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July 14, 2014
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A dessert by any other name...

TRR photos by Amanda Reed

By Jane Bollinger

The choices for what to do with summer berries are endless. How to choose? Having some definitions might help to get you started. Most (though not all) of these are baked desserts. A number of them are quite old fashioned, but they are so simple that you might consider giving one or two a try.

Cobblers and Crumbles
A cobbler starts with fruit on the bottom that is topped by a crust, usually a baking-powder biscuit dough dropped in clumps; this gives it a “cobbled” appearance when baked. Sometimes a cobbler has a batter or piecrust top. The British call a cobbler a crumble; it originated during World War II food rationing. The topping is made of butter, flour, brown sugar and sometimes oats, mixed together so that it resembles breadcrumbs. Care must be taken to balance the correct amount of crumble with the fruit or else the juicy fruit filling may seep through and spoil the crust. Crumble was traditionally served with custard, but today it is generally served with ice cream.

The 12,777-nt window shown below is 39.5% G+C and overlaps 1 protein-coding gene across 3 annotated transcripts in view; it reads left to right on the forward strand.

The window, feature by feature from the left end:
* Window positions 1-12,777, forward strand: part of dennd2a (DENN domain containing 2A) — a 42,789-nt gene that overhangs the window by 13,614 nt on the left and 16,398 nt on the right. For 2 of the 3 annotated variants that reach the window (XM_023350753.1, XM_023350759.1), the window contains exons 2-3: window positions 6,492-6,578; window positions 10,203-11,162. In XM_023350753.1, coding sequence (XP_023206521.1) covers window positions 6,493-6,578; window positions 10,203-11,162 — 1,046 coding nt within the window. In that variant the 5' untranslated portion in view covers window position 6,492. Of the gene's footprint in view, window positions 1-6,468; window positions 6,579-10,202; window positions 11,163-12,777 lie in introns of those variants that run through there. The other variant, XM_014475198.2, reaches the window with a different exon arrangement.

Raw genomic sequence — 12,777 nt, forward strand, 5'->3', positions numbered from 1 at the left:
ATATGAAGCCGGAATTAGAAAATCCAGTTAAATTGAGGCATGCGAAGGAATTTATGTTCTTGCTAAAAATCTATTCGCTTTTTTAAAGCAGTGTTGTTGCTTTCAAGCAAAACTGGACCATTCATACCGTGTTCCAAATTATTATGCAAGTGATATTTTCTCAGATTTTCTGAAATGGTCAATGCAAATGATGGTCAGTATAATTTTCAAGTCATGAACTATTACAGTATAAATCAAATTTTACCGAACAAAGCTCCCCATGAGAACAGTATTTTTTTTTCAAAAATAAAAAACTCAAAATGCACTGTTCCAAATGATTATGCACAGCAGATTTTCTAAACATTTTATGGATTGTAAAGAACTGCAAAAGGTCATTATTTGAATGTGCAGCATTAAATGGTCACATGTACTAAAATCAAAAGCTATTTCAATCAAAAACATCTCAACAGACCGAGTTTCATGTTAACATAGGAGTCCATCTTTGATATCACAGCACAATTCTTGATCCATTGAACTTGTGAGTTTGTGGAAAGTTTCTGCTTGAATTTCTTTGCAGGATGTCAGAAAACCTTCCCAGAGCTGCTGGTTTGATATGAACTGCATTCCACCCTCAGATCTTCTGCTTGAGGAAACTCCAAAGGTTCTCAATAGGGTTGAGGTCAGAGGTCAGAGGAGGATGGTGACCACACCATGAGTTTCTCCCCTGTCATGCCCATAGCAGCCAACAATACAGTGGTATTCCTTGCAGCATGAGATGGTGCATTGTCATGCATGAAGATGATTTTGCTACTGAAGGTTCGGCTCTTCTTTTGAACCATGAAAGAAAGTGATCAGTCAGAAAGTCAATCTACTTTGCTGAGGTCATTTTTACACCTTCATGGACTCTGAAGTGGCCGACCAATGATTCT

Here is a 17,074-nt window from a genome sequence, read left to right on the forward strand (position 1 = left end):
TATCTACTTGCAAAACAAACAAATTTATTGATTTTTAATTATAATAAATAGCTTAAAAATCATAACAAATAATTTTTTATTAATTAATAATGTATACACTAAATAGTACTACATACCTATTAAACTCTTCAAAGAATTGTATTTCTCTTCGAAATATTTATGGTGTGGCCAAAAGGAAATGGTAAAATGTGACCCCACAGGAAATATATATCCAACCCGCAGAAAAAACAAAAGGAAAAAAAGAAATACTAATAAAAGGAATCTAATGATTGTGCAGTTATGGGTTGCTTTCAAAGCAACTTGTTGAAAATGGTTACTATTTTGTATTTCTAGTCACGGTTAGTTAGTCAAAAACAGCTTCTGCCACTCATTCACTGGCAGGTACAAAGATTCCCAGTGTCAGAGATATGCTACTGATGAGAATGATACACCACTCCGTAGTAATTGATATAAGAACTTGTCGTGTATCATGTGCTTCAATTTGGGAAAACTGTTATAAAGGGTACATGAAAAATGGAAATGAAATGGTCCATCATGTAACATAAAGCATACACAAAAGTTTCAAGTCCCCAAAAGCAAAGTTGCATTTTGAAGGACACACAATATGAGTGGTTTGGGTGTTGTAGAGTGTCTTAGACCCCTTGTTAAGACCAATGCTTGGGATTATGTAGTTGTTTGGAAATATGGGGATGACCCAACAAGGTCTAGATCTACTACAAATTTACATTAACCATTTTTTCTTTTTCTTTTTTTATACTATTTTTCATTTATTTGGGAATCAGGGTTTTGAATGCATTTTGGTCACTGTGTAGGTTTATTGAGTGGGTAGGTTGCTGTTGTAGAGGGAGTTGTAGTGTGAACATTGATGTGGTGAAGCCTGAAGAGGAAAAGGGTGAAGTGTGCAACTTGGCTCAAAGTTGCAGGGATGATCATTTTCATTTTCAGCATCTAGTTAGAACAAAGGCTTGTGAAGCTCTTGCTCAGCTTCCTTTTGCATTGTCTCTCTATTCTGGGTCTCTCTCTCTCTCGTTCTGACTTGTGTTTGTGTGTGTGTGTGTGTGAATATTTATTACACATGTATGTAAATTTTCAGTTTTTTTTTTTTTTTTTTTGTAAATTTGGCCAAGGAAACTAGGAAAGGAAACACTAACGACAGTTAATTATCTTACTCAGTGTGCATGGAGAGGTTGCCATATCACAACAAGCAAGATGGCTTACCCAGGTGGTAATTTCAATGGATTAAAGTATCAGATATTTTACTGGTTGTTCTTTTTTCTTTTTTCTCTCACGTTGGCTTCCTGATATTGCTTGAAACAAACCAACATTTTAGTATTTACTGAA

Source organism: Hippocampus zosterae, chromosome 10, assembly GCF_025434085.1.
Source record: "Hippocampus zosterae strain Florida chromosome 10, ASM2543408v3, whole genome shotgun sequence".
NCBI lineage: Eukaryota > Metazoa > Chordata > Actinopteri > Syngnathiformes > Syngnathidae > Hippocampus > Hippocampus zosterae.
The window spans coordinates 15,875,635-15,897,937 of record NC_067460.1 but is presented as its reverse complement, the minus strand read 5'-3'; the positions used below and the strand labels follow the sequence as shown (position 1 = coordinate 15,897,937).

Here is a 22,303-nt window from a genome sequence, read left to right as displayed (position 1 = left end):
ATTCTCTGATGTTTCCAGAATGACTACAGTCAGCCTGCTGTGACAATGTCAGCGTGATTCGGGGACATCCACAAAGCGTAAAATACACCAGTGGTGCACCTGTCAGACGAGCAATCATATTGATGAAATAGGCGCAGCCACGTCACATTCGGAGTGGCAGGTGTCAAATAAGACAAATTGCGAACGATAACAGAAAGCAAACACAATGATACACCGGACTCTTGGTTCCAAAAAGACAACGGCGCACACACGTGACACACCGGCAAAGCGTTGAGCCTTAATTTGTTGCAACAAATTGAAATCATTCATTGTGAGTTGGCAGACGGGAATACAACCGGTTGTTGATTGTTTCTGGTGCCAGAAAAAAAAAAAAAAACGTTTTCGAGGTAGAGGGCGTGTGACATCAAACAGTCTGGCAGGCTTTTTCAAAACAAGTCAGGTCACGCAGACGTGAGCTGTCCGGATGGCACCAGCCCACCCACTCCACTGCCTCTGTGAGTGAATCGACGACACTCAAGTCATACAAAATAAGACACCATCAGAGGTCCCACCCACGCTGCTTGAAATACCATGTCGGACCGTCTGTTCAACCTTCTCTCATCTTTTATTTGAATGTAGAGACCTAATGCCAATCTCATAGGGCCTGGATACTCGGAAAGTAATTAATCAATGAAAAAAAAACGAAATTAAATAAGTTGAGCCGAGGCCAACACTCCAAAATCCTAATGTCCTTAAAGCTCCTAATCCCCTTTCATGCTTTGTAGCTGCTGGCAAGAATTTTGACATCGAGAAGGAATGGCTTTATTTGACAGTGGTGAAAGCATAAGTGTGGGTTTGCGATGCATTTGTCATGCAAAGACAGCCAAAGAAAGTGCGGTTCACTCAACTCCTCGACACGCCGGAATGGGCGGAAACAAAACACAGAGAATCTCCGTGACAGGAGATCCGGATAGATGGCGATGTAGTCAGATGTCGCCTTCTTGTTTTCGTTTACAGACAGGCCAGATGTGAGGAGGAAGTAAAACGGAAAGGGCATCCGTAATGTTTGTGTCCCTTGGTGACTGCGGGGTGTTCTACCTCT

Pandowdy
A pandowdy features a piecrust topping, which is baked until the crust starts to brown. Then, the pastry is broken or cut up (“dowdied”) and pressed back into the fruit, and the dish is returned to the oven to finish baking.
This truly American dessert dates to the mid-19th century. Traditionally, the fruit was sweetened with molasses or maple syrup.

Grunt or Slump
A grunt or a slump resembles a cobbler, but it is steamed on top of the stove (often in a cast-iron skillet) instead of being baked. The finished dessert resembles dumplings because the “drop biscuits” do not brown like an oven-baked cobbler. Supposedly, the “grunt” is the sound the fruit makes as it stews.

Crisp
A crisp is a casual, baked fruit dessert where the fruit is topped with a “rubbed” mixture of softened (not melted) butter, sugar, flour and sometimes nuts. Alternatives to flour include breadcrumbs, cookie crumbs, graham cracker crumbs, stale cake crumbs or even corn flakes. This is a modern dessert; the earliest reference to apple crisp in print occurs in 1924.

Brown Betty
A Brown Betty is a traditional American dessert made from fruit and sweetened crumbs. It consists of a baked fruit pudding, where buttered breadcrumbs or cracker crumbs are layered in with sweetened, spiced fruit, with the top layer ending with crumbs. It is usually served with a lemon sauce or whipped cream. The dish was first mentioned in print in 1864. Apple Brown Betty was one of the favorite desserts of Ronald and Nancy Reagan in the White House.